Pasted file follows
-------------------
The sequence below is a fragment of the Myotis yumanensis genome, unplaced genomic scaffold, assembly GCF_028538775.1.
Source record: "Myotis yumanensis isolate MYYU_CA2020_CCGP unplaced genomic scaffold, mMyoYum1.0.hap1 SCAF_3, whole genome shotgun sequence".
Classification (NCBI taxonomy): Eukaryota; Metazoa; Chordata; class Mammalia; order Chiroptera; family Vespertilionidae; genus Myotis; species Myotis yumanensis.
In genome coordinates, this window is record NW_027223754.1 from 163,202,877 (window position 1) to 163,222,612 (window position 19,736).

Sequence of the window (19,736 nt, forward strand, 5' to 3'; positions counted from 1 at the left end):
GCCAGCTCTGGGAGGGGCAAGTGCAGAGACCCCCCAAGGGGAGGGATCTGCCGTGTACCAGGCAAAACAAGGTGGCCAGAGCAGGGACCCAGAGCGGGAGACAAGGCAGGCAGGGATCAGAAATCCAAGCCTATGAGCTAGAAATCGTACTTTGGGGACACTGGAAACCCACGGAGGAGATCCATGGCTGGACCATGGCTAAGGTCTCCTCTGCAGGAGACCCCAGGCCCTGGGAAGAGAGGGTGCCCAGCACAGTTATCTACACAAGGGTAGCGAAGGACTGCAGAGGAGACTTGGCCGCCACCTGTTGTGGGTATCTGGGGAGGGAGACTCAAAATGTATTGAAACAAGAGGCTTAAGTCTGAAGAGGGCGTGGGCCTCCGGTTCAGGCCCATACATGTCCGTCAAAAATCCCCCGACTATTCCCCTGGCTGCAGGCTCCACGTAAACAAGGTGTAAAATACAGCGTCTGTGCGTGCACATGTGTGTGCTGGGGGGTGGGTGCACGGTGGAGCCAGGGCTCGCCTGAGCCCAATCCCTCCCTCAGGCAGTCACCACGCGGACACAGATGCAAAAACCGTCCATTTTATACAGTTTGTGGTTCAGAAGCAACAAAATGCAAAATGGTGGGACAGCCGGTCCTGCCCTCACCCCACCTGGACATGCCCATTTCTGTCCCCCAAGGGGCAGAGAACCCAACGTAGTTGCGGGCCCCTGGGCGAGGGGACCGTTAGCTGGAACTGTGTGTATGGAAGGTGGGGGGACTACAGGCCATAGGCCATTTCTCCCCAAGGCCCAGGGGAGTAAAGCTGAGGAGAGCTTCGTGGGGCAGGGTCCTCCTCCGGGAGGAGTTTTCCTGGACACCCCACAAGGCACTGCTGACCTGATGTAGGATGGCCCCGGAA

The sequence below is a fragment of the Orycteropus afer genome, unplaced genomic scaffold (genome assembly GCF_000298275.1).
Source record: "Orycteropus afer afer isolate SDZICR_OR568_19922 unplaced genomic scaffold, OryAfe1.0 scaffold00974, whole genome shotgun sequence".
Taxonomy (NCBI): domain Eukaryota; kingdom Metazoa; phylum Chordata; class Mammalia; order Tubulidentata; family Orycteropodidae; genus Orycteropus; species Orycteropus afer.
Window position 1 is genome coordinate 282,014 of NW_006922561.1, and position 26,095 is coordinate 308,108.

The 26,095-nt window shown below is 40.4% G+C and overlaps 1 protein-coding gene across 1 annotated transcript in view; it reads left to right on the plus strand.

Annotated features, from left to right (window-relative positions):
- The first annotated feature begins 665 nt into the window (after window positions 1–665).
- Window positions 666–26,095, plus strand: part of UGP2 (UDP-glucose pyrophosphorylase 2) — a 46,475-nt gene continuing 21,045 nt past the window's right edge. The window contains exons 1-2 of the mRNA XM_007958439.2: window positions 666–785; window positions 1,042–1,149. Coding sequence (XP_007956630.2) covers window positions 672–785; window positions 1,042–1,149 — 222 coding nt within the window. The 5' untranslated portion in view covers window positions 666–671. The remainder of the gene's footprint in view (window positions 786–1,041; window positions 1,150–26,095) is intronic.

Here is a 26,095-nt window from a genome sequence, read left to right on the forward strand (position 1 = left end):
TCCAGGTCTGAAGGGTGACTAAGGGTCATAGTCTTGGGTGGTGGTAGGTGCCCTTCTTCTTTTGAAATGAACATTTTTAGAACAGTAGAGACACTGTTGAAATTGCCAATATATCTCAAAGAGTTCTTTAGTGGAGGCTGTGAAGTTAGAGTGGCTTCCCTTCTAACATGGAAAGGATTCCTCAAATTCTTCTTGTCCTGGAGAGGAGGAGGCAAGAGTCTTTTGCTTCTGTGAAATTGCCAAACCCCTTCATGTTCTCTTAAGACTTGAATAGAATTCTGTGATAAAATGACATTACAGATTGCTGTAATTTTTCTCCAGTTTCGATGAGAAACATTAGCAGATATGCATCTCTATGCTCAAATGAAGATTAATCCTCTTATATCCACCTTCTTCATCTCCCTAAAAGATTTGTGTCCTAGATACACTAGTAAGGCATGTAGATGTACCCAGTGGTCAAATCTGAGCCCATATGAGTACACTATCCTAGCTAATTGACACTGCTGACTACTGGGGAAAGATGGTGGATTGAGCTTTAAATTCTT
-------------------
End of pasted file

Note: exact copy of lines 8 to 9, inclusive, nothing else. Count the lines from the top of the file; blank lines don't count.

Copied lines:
Source record: "Orycteropus afer afer isolate SDZICR_OR568_19922 unplaced genomic scaffold, OryAfe1.0 scaffold00974, whole genome shotgun sequence".
Taxonomy (NCBI): domain Eukaryota; kingdom Metazoa; phylum Chordata; class Mammalia; order Tubulidentata; family Orycteropodidae; genus Orycteropus; species Orycteropus afer.